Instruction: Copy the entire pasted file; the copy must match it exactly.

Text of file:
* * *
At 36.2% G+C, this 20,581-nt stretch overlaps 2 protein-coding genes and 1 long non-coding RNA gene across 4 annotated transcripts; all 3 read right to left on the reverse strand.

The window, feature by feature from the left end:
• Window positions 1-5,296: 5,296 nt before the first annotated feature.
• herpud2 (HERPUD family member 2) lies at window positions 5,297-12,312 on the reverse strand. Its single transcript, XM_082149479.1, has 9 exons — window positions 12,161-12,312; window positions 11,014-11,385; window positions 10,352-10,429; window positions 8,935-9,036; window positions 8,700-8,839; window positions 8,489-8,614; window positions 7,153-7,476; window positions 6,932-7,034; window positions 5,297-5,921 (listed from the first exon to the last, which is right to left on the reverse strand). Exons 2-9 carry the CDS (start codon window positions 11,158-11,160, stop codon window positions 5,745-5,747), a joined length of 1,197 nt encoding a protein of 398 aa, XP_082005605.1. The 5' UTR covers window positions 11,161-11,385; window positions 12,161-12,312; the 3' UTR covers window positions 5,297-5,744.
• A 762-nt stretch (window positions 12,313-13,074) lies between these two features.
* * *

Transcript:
At 36.2% G+C, this 20,581-nt stretch overlaps 2 protein-coding genes and 1 long non-coding RNA gene across 4 annotated transcripts; all 3 read right to left on the reverse strand.

The window, feature by feature from the left end:
• Window positions 1-5,296: 5,296 nt before the first annotated feature.
• herpud2 (HERPUD family member 2) lies at window positions 5,297-12,312 on the reverse strand. Its single transcript, XM_082149479.1, has 9 exons — window positions 12,161-12,312; window positions 11,014-11,385; window positions 10,352-10,429; window positions 8,935-9,036; window positions 8,700-8,839; window positions 8,489-8,614; window positions 7,153-7,476; window positions 6,932-7,034; window positions 5,297-5,921 (listed from the first exon to the last, which is right to left on the reverse strand). Exons 2-9 carry the CDS (start codon window positions 11,158-11,160, stop codon window positions 5,745-5,747), a joined length of 1,197 nt encoding a protein of 398 aa, XP_082005605.1. The 5' UTR covers window positions 11,161-11,385; window positions 12,161-12,312; the 3' UTR covers window positions 5,297-5,744.
• A 762-nt stretch (window positions 12,313-13,074) lies between these two features.